Want to hire a money guru? Maybe you should answer some questions first.
Want to hire one? You'd better answer some questions first.
Think you need a money manager? Think again, says Robert J. Glovsky.
It's not that Glovsky is against the idea. He is, after all, the head of a financial-planning firm, Mintz Levin Financial Advisors, in Boston. He's also director of Boston University's Program for Financial Planners, served as chair of the body that sets standards for Certified Financial Planners (CFPs) worldwide, and has been named by Worth magazine as one of the country's top 50 financial planners. He believes in money managers. It's just that he thinks hiring one -- or more than one -- should not be the initial step in your investing plan.
The advice he's been giving for years to people like you -- entrepreneurs who have made a couple of dollars and tend toward impatience when it comes to handling them -- is: Don't hire me. Yet. "Almost always, the entrepreneurs who come to see me want to start by hiring a professional money manager," Glovsky explains. "It's better to save that for the last step in the financial-planning process."
Here's what that process looks like, according to Glovsky:
Determine a rational approach to your investing. The following questions sound simple, but can you answer them? What do you want your money to do for you -- generate income? Generate growth? Both? And what kind of returns can you realistically expect? It's hard to plan if you don't know where you want to go.
How much risk do you want to take? If you own a business, the answer may well be, Not very much. Says Glovsky, "Many of my clients say, 'I'm a risk taker with my business, but I understand what I'm doing, so I'm comfortable with that risk.' When it comes to stocks and bonds, they may not have the same level of understanding or they figure investing in their business completely fills all the risk they want to take with their money." If either of those scenarios describes you, Glovsky says, you probably want to have "a dumbbell portfolio. The money invested in your business is by definition aggressive, and the rest of your money could be in munis. There would be nothing in between. So if you were graphing your assets, it would look like a dumbbell, and for a lot of entrepreneurs, this kind of portfolio makes perfect sense."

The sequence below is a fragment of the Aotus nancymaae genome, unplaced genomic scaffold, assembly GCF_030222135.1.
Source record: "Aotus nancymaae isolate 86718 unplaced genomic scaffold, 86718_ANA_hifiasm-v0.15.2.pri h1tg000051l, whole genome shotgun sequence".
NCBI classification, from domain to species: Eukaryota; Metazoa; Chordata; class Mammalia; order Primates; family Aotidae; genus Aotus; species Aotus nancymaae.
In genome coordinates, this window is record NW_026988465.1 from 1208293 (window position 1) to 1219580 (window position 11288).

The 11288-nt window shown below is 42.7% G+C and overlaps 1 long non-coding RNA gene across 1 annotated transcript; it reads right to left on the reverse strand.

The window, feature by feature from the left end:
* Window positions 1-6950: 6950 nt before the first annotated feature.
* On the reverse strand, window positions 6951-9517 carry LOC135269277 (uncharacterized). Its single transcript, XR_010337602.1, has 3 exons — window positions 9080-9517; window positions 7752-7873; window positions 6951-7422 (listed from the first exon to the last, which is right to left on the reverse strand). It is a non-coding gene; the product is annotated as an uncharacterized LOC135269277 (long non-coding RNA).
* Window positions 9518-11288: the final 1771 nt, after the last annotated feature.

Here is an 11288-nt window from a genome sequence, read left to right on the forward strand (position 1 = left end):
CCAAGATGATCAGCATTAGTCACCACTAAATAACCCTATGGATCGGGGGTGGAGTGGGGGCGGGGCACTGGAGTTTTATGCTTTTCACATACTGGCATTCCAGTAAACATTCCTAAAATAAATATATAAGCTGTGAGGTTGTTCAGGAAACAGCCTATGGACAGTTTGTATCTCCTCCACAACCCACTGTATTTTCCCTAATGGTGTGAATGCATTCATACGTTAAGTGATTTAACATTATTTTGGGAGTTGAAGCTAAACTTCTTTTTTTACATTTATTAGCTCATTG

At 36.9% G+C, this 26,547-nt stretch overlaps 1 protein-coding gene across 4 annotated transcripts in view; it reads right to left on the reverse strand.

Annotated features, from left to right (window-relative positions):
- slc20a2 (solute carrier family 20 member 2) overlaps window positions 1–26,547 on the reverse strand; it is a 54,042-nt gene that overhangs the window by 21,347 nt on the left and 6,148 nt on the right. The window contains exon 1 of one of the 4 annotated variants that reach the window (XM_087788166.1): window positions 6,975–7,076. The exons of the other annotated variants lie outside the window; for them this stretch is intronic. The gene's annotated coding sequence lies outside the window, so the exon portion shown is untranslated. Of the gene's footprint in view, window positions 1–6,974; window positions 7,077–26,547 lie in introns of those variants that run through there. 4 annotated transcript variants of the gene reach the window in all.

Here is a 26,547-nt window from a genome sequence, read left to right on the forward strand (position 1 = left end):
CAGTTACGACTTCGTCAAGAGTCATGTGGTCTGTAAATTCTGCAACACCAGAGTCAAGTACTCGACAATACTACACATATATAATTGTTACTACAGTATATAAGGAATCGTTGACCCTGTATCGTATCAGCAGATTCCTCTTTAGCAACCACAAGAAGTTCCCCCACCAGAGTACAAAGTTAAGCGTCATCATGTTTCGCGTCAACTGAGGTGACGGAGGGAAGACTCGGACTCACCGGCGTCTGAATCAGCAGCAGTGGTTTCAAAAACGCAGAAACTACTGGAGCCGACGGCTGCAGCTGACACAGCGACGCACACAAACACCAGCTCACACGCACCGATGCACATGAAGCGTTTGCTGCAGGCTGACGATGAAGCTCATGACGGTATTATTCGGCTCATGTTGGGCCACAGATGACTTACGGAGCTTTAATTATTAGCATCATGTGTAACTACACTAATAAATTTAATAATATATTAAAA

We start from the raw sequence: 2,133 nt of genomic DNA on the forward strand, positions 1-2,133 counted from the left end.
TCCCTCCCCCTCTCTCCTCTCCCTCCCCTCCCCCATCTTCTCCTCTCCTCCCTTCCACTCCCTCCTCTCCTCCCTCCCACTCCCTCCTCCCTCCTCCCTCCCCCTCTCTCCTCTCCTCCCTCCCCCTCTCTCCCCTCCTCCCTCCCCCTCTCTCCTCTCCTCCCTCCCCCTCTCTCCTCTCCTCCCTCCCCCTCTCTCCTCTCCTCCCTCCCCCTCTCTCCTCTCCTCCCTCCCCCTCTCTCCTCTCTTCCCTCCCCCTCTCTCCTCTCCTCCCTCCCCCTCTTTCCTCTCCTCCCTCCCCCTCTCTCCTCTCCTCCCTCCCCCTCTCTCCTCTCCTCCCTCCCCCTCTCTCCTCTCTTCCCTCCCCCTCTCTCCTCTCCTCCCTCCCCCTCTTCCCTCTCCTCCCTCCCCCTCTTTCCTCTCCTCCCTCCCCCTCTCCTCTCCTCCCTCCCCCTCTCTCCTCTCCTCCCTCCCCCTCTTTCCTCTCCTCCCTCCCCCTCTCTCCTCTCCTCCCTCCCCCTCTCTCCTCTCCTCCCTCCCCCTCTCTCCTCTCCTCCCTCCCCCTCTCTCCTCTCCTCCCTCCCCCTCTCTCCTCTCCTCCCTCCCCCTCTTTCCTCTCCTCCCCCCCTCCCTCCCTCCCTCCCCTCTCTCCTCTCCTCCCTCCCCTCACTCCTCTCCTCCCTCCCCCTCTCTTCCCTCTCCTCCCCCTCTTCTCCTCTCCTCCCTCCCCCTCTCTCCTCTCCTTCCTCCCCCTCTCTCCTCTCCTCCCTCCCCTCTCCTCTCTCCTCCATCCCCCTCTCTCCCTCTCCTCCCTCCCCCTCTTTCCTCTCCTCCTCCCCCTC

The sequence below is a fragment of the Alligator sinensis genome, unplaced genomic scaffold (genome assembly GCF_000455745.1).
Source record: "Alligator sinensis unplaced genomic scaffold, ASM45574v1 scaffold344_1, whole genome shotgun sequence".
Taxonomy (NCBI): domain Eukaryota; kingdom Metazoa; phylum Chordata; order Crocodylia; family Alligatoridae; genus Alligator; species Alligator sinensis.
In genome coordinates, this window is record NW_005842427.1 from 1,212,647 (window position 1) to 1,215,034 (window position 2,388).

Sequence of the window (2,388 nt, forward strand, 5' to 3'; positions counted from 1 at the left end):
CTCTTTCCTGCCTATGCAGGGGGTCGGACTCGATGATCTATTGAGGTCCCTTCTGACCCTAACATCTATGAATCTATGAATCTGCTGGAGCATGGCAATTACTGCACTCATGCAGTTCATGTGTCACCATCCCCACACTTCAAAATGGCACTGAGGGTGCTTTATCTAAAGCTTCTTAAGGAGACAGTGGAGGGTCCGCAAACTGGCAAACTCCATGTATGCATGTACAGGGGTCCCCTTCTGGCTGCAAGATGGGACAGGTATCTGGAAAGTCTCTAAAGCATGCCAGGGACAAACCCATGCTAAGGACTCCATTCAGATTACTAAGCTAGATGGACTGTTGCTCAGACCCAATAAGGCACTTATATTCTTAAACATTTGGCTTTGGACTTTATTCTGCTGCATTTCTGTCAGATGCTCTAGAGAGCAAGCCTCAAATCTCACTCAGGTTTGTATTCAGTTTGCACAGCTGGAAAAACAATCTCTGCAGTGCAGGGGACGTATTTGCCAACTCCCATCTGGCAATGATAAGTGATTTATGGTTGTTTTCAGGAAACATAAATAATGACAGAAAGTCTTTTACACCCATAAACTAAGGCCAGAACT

How much money are we talking about? If you are thinking about investing less than $5 million, you simply don't have enough money to attract the attention of the best money managers. You're probably better off going with mutual funds.
How are you going to divvy up what you have? Let's say you do have $5 million, and you and your financial planner decide that a professional money manager is the way to go. What should you do? Hire a bunch of them, says Glovsky. "Let's say you want to divide that $5 million this way: 60% stocks, 40% bonds. I would hire three equity money managers -- one known for investing aggressive, one who is middle-of-the-road, and one who's conservative -- and give them $1 million each. And then I would hire two bond managers, one aggressive, one conservative, and give them each $1 million as well. This way you end up with five money managers, not one." Why go this route? Because you get five different approaches. "If you hire just one manager, you are then locked into his own particular investing style -- aggressive, conservative, middle-of-the road, whatever."
Glovsky's point is straightforward. Even if you have a lot of money to invest, the key principle of investing is diversify. You'll just be doing it on a far larger scale than most people do.